Once upon a time there was Change Audit. It was invented by Tripwire and it was good.
Then along came VISA CISP (Cardholder Information Security Program) in June, 2001 and Change Audit had a makeover. It was renamed File Integrity Monitoring—or FIM for short—and referenced in requirements 10.5 and 11.5 of the CISP specification. So as not to confuse anyone as to the meaning of FIM, VISA parenthetically referenced Tripwire by name in the 10.5.5 requirement: “10.5.5 Use file integrity monitoring/change detection software (such as Tripwire) on logs to ensure that existing log data cannot be changed without generating alerts”.
The purpose of FIM was to alert security teams when unauthorized changes were detected so they could be remediated before any harm came to cardholder data. Sounds simple, right?
Not wanting to be left on the sidelines, other card brands jumped on the bandwagon and, together with VISA, formed the PCI Security Standards Council and renamed CISP to PCI 1.0 in September, 2006. As with all things that are too good to be true, the PCI Council decided to remove all references to vendor solutions from the specification and Tripwire’s name vanished from version 1.1 of PCI DSS. Much time has passed since the Tripwire name faded from the pages of PCI DSS and along with it the true meaning of FIM has vanished, too.
FIM is important. FIM improves security. FIM provides protection for cardholder data.
FIM’s purpose is to find changes that can lead to increased risk of compromise to cardholder data before those changes do harm. But merchants who are subject to FIM requirements, and those who are tasked with enforcing FIM’s intent and spirit, have lost sight of its purpose and, therefore, tarnished its reputation. For many, FIM has become synonymous with “noise”. Not so at Tripwire! We believe FIM deserves a seat at the head Security table.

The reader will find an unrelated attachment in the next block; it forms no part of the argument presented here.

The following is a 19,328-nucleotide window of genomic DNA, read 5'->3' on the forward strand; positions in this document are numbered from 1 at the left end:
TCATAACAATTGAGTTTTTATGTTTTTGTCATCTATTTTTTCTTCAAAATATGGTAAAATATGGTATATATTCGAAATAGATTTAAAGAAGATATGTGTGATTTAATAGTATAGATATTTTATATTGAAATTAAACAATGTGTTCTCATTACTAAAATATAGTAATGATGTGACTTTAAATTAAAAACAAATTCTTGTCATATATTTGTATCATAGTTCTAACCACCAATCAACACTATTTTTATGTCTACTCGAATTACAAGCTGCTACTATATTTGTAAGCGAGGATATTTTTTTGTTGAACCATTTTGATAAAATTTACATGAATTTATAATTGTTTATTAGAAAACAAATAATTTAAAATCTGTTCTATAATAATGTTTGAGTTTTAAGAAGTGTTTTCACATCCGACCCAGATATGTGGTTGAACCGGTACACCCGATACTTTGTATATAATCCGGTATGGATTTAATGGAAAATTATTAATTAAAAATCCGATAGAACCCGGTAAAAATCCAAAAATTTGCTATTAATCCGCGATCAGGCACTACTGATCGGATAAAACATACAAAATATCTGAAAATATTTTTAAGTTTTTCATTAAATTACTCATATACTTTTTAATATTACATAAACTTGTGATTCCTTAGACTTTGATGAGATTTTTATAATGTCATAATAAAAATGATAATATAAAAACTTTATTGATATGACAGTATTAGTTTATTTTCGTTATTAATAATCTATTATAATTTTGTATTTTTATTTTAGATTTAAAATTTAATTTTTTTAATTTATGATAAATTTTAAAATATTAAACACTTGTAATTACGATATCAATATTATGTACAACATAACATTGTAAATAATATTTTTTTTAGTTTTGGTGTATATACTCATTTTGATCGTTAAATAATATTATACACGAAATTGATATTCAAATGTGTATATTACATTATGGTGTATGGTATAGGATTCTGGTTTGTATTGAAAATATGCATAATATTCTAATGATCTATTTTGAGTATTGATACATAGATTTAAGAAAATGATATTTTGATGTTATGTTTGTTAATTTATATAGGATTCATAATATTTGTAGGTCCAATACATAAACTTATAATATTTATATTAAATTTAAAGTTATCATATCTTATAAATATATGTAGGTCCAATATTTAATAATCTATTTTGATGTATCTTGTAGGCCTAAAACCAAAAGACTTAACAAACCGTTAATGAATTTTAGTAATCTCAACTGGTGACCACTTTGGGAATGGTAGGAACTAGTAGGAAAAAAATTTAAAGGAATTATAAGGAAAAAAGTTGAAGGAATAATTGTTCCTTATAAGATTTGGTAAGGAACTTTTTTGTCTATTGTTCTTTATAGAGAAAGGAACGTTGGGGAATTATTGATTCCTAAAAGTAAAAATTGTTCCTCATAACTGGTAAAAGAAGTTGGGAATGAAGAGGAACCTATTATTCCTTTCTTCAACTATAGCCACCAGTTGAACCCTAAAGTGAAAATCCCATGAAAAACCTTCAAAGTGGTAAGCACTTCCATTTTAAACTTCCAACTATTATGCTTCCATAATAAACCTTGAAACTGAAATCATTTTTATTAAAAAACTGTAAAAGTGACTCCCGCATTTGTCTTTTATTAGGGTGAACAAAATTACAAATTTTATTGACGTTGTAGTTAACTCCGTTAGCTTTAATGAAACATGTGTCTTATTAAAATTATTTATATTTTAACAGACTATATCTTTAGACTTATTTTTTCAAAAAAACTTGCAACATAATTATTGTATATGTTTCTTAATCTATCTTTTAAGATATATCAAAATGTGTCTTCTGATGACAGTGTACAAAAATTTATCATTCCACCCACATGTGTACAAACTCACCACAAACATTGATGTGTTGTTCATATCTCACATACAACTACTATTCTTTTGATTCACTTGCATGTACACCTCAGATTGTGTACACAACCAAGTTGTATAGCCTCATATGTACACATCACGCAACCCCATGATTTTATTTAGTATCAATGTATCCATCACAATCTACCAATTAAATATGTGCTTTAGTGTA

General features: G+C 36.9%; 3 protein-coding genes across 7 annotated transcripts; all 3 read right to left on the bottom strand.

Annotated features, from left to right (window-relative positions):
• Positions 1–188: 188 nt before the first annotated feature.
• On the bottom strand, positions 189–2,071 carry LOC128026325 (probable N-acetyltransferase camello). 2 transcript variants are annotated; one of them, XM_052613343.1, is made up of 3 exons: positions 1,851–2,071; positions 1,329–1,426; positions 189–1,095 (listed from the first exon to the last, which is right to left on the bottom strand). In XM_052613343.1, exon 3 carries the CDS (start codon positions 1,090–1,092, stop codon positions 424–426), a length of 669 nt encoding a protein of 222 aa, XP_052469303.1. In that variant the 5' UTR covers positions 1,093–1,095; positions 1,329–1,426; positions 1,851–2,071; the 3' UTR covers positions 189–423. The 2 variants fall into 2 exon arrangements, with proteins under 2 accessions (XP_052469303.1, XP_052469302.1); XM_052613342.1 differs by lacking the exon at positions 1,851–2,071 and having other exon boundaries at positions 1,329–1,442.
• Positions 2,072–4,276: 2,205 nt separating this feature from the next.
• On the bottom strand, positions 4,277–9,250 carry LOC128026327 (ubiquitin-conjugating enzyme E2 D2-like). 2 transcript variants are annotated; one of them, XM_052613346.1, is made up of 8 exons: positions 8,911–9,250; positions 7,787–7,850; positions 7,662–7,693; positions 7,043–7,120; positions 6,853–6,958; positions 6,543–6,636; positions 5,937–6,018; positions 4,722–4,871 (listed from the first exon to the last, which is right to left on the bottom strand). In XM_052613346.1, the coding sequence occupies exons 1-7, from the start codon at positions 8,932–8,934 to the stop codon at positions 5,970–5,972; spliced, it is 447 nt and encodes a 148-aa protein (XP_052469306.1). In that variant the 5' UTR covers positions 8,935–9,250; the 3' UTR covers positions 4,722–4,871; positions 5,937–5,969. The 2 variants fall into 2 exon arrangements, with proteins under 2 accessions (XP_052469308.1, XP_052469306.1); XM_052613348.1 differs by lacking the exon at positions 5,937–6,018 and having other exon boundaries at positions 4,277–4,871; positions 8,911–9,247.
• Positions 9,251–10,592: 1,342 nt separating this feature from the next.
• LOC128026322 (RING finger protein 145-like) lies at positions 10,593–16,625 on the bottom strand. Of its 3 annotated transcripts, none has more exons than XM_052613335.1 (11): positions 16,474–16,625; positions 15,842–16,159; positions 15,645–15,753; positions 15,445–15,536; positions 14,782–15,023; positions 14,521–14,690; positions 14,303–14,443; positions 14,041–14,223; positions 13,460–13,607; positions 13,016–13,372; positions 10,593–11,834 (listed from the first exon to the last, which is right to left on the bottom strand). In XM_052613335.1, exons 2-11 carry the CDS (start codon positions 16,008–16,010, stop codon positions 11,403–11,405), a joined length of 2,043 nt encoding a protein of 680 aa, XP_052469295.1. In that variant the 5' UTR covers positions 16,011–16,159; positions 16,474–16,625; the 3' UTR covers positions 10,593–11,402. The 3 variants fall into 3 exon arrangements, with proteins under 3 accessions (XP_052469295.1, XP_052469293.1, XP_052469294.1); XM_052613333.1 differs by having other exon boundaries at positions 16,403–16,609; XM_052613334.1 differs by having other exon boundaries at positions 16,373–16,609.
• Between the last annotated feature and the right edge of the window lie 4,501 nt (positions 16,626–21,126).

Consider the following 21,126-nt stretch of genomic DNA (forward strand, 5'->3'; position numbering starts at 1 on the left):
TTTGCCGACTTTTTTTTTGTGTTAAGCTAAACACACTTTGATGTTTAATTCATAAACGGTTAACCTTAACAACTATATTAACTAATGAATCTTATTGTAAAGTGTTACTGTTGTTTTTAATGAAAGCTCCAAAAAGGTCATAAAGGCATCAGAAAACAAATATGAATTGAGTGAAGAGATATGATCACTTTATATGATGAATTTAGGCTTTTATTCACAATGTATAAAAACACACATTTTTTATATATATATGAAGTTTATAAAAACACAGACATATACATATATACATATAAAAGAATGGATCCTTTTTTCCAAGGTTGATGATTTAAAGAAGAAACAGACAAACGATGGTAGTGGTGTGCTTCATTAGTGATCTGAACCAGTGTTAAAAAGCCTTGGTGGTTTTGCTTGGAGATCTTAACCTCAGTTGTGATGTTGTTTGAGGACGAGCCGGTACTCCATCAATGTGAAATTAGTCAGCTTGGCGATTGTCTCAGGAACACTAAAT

True FIM—Tripwire FIM—is a critical tool in the fight against cardholder data compromise. Tripwire FIM is the “only” FIM that is dedicated to, and capable of, alerting security teams to changes that pose an increased threat to cardholder data. All other FIM does little more than acknowledge that a large quantity of files have changed; they offer virtually no additional information to help determine if any of those changes pose risk. Since the purpose of FIM is to find change that poses risk and alert on that risk, these “pseudo” FIM tools are nearly useless in that fight.
What makes Tripwire FIM so different and such a powerful security tool in the fight against reducing the risk of cardholder data compromise—or any other IT asset for that matter? Stay tuned for our series of posts on FIM and we’ll tell you.